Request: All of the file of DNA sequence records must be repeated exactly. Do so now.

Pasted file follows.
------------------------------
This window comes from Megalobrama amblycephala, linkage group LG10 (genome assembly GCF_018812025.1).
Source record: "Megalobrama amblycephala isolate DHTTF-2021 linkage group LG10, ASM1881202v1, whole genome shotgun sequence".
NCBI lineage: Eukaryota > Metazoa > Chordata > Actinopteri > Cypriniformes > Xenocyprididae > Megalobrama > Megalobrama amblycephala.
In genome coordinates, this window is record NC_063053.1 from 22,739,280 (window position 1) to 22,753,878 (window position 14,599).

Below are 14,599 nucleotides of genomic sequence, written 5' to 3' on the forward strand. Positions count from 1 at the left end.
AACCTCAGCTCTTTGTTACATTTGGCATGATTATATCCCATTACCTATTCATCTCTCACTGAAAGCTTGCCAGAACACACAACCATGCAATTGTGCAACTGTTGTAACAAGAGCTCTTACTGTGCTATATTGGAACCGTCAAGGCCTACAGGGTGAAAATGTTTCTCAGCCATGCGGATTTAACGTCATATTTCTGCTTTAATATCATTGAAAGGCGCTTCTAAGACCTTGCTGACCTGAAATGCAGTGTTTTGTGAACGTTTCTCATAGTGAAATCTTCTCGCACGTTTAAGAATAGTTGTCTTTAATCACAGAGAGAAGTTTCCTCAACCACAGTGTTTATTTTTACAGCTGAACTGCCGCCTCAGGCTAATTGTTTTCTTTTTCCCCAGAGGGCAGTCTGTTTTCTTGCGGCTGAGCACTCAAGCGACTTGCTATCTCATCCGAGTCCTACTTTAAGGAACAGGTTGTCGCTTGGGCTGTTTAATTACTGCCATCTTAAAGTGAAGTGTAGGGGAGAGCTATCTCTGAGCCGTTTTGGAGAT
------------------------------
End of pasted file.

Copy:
This window comes from Megalobrama amblycephala, linkage group LG10 (genome assembly GCF_018812025.1).
Source record: "Megalobrama amblycephala isolate DHTTF-2021 linkage group LG10, ASM1881202v1, whole genome shotgun sequence".
NCBI lineage: Eukaryota > Metazoa > Chordata > Actinopteri > Cypriniformes > Xenocyprididae > Megalobrama > Megalobrama amblycephala.
In genome coordinates, this window is record NC_063053.1 from 22,739,280 (window position 1) to 22,753,878 (window position 14,599).

Below are 14,599 nucleotides of genomic sequence, written 5' to 3' on the forward strand. Positions count from 1 at the left end.
AACCTCAGCTCTTTGTTACATTTGGCATGATTATATCCCATTACCTATTCATCTCTCACTGAAAGCTTGCCAGAACACACAACCATGCAATTGTGCAACTGTTGTAACAAGAGCTCTTACTGTGCTATATTGGAACCGTCAAGGCCTACAGGGTGAAAATGTTTCTCAGCCATGCGGATTTAACGTCATATTTCTGCTTTAATATCATTGAAAGGCGCTTCTAAGACCTTGCTGACCTGAAATGCAGTGTTTTGTGAACGTTTCTCATAGTGAAATCTTCTCGCACGTTTAAGAATAGTTGTCTTTAATCACAGAGAGAAGTTTCCTCAACCACAGTGTTTATTTTTACAGCTGAACTGCCGCCTCAGGCTAATTGTTTTCTTTTTCCCCAGAGGGCAGTCTGTTTTCTTGCGGCTGAGCACTCAAGCGACTTGCTATCTCATCCGAGTCCTACTTTAAGGAACAGGTTGTCGCTTGGGCTGTTTAATTACTGCCATCTTAAAGTGAAGTGTAGGGGAGAGCTATCTCTGAGCCGTTTTGGAGAT